God was pleased that Solomon had asked for wisdom, and God replied, “Because you have asked for wisdom in governing my people with justice and have not asked for a long life or wealth or death of your enemies – I will give you what you asked for! I will give you a wise and understanding heart such as no one else has had or will ever have! And I will also give you what you did not ask for – riches and fame! … And if you follow me and obey my decrees and my commands as your father, David, did, I will give you long life.”


Then Solomon woke up and realized it had been a dream.


Dreams are very interesting… in ancient times people believed that dreams were divinely inspired. Some people feel that dreams reveal what is really going on inside a person – in their subconscious. In Solomon’s case, his dream indicates that the responsibilities of his new position as the King of Israel were weighing heavily on his mind.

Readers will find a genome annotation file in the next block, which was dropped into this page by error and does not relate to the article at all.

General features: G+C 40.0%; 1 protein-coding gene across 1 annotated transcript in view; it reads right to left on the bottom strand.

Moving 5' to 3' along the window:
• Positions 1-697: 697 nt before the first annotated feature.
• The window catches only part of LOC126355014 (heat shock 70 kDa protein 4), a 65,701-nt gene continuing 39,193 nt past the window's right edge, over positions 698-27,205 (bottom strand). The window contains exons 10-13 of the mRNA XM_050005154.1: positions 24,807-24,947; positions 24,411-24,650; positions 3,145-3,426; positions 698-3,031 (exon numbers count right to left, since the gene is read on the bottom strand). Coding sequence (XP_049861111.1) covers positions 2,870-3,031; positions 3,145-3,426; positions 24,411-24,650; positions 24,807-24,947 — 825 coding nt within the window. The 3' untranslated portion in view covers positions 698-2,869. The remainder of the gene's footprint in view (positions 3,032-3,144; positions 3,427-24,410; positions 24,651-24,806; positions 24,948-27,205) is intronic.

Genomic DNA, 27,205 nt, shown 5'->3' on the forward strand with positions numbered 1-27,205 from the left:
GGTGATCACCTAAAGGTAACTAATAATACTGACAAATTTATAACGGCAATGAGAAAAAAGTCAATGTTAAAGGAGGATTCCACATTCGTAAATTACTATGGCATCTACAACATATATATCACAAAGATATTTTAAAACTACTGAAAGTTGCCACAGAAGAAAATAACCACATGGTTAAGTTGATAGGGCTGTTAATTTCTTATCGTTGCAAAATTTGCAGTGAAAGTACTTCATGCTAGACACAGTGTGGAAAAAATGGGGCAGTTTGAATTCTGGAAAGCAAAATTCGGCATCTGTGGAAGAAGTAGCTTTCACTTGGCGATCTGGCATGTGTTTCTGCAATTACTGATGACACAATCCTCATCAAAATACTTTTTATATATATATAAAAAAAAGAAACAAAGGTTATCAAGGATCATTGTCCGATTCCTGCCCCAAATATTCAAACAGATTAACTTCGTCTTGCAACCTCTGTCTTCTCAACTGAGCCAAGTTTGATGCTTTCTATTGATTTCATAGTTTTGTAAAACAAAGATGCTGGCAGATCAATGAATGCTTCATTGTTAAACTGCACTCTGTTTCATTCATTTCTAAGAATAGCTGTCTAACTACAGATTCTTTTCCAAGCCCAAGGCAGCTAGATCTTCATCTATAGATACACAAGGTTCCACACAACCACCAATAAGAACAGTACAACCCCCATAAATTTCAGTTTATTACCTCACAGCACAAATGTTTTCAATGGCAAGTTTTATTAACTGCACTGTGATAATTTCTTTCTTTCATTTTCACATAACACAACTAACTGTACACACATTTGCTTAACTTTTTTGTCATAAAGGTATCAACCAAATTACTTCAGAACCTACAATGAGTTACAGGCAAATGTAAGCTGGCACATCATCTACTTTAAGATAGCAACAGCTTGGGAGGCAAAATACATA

I don’t know about you, but in some ways I can sort of relate to how Solomon was feeling. Sometimes, or maybe quite often, we may not feel ready for a challenging leadership position that comes our way, whether it is at work, at school, at church, or within our families. The church is a good example actually. Think of the things you have done, or are currently doing at church, that at one time you did not know how to do – whether it be coordinating coffee breaks or dinners in the kitchen, teaching Sunday School, organizing a fundraiser or leading a committee – to name just a few examples. When we are faced with a new leadership duty – whether we have volunteered for it or whether it has been thrust upon us – we may feel fear, self-doubt or a lack of confidence. We may feel a strong urge to just run away. It sounds like Solomon was feeling some of these things, as well.